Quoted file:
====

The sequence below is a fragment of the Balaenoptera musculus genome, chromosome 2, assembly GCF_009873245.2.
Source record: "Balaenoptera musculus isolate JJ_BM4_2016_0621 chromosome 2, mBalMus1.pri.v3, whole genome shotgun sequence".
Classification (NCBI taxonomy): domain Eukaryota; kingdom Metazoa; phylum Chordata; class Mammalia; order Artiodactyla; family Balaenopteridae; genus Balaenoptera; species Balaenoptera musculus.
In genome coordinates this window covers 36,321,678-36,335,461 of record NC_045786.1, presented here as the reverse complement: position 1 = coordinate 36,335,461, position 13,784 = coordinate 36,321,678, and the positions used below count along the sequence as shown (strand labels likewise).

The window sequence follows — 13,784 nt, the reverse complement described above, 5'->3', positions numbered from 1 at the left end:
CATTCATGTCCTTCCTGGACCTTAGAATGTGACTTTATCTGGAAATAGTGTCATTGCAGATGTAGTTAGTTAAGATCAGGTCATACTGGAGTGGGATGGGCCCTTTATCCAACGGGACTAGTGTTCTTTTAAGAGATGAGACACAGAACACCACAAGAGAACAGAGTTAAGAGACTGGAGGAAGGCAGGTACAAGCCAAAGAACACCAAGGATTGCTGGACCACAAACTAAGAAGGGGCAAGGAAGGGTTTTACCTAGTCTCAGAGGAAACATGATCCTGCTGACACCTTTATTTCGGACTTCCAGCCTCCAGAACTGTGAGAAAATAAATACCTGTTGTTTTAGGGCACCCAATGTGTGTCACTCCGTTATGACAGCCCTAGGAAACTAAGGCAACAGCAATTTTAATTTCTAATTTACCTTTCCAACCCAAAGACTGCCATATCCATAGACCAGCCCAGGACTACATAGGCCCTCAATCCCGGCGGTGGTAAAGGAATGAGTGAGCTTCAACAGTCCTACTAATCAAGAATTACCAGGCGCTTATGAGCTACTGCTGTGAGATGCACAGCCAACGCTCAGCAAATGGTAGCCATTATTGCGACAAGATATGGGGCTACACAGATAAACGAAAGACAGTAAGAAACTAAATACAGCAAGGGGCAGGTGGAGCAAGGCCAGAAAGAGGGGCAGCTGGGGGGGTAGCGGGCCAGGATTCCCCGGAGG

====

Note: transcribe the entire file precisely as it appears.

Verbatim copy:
The sequence below is a fragment of the Balaenoptera musculus genome, chromosome 2, assembly GCF_009873245.2.
Source record: "Balaenoptera musculus isolate JJ_BM4_2016_0621 chromosome 2, mBalMus1.pri.v3, whole genome shotgun sequence".
Classification (NCBI taxonomy): domain Eukaryota; kingdom Metazoa; phylum Chordata; class Mammalia; order Artiodactyla; family Balaenopteridae; genus Balaenoptera; species Balaenoptera musculus.
In genome coordinates this window covers 36,321,678-36,335,461 of record NC_045786.1, presented here as the reverse complement: position 1 = coordinate 36,335,461, position 13,784 = coordinate 36,321,678, and the positions used below count along the sequence as shown (strand labels likewise).

The window sequence follows — 13,784 nt, the reverse complement described above, 5'->3', positions numbered from 1 at the left end:
CATTCATGTCCTTCCTGGACCTTAGAATGTGACTTTATCTGGAAATAGTGTCATTGCAGATGTAGTTAGTTAAGATCAGGTCATACTGGAGTGGGATGGGCCCTTTATCCAACGGGACTAGTGTTCTTTTAAGAGATGAGACACAGAACACCACAAGAGAACAGAGTTAAGAGACTGGAGGAAGGCAGGTACAAGCCAAAGAACACCAAGGATTGCTGGACCACAAACTAAGAAGGGGCAAGGAAGGGTTTTACCTAGTCTCAGAGGAAACATGATCCTGCTGACACCTTTATTTCGGACTTCCAGCCTCCAGAACTGTGAGAAAATAAATACCTGTTGTTTTAGGGCACCCAATGTGTGTCACTCCGTTATGACAGCCCTAGGAAACTAAGGCAACAGCAATTTTAATTTCTAATTTACCTTTCCAACCCAAAGACTGCCATATCCATAGACCAGCCCAGGACTACATAGGCCCTCAATCCCGGCGGTGGTAAAGGAATGAGTGAGCTTCAACAGTCCTACTAATCAAGAATTACCAGGCGCTTATGAGCTACTGCTGTGAGATGCACAGCCAACGCTCAGCAAATGGTAGCCATTATTGCGACAAGATATGGGGCTACACAGATAAACGAAAGACAGTAAGAAACTAAATACAGCAAGGGGCAGGTGGAGCAAGGCCAGAAAGAGGGGCAGCTGGGGGGGTAGCGGGCCAGGATTCCCCGGAGG